- The Cook Straight Ferry – how beautiful are the Sounds!
I love the ferry, you are always heading somewhere when you are on the Ferry which is generally exciting.
- As cliche as it is – walking up Mount Maunganui will never get old. It’s so close for us to do it on a daily basis and every time it reminds me how great the country/place we live in is.
- We were all actually mean’t to be in the Wairarapa this weekend as I am sitting here answering these questions. My Aunt and Uncle are from Riversdale and I think it is a hidden gem in NZ. No one from work has been there before so I was keen as to take them down to stay in the woolshed on the coast, but the weather was looking horrible so we are going to do it in a few weekends time.
I see that you guys have recently renovated a house in the Mount.
It looks bloody GREAT….I am sure you will be increasing sales in Lawson Pine as a wall cladding!
It’s certainly inspiring to see a brand freely move to undertake projects that interest you and are beyond simply adding to your “product range”…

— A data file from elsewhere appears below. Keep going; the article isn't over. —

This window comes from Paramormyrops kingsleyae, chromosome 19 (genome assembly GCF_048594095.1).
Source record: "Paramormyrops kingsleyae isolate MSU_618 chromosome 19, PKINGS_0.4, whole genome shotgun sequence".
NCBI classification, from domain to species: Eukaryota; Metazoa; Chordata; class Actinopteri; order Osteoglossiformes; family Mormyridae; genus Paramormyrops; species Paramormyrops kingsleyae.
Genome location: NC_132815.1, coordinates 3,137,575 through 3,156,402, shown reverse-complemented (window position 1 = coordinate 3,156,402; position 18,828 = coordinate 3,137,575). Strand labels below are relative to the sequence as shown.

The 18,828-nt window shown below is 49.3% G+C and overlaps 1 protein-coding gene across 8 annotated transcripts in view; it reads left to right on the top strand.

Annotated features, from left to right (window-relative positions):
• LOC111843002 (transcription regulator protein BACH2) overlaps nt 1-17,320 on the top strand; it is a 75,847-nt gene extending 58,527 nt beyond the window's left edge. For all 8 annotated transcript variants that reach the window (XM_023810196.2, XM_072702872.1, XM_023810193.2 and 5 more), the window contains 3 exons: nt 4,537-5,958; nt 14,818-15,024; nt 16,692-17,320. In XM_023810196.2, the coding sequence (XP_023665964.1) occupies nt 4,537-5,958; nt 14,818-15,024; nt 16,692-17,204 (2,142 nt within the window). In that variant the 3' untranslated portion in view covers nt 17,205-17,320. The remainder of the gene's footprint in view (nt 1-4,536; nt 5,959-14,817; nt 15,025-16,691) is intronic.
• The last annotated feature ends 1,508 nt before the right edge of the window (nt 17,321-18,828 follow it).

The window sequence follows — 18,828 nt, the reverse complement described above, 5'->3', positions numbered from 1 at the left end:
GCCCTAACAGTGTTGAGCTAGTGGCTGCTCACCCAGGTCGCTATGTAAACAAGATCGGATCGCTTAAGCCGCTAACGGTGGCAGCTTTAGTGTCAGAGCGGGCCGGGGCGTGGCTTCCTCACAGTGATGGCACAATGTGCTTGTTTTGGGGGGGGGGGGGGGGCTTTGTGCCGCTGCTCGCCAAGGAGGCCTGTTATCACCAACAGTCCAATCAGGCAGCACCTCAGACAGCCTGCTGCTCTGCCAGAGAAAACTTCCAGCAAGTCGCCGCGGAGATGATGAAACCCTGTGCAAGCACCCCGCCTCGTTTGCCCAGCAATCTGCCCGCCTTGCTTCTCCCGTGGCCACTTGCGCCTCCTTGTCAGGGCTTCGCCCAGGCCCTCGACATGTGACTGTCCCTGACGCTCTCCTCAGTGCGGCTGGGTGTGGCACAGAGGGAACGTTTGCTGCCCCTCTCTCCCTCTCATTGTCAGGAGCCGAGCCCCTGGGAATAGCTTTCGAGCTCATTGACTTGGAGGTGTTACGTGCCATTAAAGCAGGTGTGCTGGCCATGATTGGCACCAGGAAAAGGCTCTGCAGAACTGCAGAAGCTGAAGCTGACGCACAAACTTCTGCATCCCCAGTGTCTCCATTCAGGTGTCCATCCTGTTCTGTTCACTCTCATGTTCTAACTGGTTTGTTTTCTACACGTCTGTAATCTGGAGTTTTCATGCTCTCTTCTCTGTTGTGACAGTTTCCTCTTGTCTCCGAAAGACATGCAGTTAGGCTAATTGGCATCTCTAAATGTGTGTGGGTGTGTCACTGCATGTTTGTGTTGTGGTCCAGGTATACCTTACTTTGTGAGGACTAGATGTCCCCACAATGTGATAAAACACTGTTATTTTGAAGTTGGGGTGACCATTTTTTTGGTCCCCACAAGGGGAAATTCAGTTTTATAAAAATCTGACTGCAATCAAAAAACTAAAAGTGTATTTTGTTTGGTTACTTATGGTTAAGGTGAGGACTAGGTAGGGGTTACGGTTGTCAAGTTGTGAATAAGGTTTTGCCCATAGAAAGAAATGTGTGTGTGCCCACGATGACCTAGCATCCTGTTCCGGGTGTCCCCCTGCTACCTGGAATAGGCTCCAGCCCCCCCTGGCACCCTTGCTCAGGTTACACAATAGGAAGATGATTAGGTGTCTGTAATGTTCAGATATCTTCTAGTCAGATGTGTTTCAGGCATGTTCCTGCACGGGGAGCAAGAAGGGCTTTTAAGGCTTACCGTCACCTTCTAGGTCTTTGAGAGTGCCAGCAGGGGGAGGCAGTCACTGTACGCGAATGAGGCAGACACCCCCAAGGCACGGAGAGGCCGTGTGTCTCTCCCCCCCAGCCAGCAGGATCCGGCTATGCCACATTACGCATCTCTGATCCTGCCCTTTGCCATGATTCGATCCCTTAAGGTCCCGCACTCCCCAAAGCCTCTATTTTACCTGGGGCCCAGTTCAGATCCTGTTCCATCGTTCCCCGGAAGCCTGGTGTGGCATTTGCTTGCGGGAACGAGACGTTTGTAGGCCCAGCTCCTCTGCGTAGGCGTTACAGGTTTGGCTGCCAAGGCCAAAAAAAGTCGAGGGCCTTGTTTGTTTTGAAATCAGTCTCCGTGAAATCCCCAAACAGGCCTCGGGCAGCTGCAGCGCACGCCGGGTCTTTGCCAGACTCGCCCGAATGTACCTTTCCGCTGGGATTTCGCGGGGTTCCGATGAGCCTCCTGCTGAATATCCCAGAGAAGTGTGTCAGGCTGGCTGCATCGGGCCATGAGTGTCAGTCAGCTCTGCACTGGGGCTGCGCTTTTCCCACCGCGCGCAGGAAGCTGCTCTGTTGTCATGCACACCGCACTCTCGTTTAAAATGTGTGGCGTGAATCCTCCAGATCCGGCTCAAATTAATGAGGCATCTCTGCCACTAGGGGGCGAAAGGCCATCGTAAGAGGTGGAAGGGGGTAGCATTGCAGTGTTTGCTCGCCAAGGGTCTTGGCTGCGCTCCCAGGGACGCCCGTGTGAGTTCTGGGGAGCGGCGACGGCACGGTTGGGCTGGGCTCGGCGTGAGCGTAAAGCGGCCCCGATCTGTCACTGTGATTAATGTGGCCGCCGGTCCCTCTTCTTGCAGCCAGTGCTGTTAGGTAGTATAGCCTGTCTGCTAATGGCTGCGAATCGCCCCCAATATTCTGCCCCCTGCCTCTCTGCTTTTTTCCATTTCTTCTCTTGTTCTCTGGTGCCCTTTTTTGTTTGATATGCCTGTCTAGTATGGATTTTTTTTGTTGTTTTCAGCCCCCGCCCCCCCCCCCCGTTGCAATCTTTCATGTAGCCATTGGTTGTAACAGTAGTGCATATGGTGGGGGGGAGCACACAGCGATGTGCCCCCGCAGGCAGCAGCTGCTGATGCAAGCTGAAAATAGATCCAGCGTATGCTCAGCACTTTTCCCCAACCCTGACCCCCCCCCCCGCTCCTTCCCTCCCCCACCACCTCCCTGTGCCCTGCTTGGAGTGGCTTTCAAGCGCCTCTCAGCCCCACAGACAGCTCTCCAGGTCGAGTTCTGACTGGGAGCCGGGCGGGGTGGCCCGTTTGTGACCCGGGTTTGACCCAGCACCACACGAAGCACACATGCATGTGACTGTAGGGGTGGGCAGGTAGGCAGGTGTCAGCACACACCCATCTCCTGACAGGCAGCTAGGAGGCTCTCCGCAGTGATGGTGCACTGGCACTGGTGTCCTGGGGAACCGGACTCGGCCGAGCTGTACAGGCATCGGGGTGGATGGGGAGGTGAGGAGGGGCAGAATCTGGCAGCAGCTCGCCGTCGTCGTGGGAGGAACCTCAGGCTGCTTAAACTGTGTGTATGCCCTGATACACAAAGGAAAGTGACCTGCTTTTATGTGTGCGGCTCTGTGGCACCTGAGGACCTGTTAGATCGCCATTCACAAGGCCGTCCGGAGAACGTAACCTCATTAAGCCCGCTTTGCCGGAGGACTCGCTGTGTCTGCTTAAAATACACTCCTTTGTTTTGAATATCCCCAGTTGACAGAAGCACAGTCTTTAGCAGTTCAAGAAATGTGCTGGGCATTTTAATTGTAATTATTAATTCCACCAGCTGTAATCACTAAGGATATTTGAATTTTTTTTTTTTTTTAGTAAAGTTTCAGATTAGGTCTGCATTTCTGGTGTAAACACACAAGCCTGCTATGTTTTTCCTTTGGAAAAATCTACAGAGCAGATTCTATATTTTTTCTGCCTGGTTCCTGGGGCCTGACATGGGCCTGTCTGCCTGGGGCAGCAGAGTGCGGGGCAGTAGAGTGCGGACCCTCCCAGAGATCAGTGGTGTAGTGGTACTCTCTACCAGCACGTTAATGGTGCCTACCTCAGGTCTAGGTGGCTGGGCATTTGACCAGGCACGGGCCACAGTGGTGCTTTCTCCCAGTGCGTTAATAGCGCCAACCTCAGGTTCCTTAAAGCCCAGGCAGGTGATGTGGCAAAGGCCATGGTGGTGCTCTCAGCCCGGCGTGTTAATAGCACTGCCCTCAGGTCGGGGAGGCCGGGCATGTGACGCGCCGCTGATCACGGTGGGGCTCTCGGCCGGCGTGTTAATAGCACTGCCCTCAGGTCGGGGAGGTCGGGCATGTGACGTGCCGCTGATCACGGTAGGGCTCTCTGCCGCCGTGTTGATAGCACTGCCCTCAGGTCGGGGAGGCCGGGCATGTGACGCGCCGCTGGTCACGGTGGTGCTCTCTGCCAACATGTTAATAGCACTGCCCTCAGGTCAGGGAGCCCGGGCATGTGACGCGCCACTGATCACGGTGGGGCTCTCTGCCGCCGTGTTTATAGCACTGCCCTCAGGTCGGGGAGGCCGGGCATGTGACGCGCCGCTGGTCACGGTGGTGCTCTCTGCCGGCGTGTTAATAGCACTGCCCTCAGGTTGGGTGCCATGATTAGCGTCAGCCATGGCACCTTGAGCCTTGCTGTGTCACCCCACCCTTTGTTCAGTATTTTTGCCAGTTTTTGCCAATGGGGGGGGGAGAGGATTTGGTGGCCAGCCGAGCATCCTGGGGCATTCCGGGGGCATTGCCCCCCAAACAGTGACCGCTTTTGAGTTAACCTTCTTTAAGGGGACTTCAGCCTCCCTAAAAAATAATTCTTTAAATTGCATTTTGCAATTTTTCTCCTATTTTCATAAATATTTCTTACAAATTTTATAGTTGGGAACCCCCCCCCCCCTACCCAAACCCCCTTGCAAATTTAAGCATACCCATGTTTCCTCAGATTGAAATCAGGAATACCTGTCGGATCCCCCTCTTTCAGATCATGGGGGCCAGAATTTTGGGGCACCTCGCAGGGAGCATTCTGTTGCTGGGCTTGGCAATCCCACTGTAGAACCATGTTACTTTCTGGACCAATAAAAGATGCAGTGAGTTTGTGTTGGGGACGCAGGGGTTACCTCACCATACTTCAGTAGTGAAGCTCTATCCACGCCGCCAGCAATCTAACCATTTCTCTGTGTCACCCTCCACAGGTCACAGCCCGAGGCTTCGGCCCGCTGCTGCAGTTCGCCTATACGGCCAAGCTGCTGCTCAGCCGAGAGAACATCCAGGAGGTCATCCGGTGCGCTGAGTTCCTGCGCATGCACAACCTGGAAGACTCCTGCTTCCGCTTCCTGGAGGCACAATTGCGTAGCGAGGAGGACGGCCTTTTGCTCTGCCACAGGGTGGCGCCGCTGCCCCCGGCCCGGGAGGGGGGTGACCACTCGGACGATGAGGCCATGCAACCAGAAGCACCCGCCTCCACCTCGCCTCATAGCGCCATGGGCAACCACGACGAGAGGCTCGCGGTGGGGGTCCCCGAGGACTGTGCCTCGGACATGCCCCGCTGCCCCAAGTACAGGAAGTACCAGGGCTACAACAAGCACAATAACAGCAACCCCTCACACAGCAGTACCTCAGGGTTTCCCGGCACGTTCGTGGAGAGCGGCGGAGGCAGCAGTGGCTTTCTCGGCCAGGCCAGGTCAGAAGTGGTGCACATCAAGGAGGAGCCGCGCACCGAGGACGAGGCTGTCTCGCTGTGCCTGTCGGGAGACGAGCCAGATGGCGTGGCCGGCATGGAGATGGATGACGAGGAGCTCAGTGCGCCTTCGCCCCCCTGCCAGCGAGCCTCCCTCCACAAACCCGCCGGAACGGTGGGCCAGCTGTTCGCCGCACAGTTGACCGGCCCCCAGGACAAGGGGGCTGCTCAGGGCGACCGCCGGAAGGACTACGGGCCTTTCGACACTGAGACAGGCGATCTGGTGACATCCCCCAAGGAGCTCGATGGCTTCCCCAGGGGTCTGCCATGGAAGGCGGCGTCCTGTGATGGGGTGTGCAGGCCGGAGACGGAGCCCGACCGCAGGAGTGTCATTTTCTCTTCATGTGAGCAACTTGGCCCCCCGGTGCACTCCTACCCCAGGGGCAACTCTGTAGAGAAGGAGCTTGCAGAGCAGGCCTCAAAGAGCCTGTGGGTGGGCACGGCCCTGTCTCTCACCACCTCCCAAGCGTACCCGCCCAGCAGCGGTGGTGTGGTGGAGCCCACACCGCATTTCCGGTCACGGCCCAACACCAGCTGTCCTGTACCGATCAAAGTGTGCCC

What would be some ultimate projects you’d love to sink your teeth into in the future?
Will: I have always wanted to publish a book – I have never been good at writing so I think it will be a picture book of sorts – a coffee table kinda book I think.
Boats are also cool and love being on the water so it would be cool to do something along the lines of that. Pretty keen to sail to Fiji on a yacht at some stage.
George & Willy has naturally become quite computer and design based, so it’s always refreshing to use your hands again for a long period of time – would be cool to spend a couple years making heirloom furniture pieces – massive dining tables from beautiful timber and not just plywood haha.
George: I’ve got a bet with my brother that I will sail a yacht home from Europe by the time I am 30… not sure if it will happen, but I would be keen to do that.
I would be keen one day to build a replica of the first ever Hamilton Jet boats. I think it is just such a good NZ story and I would love to spend time on it.
I’d be keen to build a hut up a river somewhere that you had to fly/ boat all the materials into. Half the fun for me is definitely in the process and so if you can make the process include a bit of a mission that would be fun.
I have found these old forestry huts that are such a cool shape. I am keen as to restore one of them and make it a nice little cabin. My brother loves forestry, so hopefully he will get a forest I can put it in.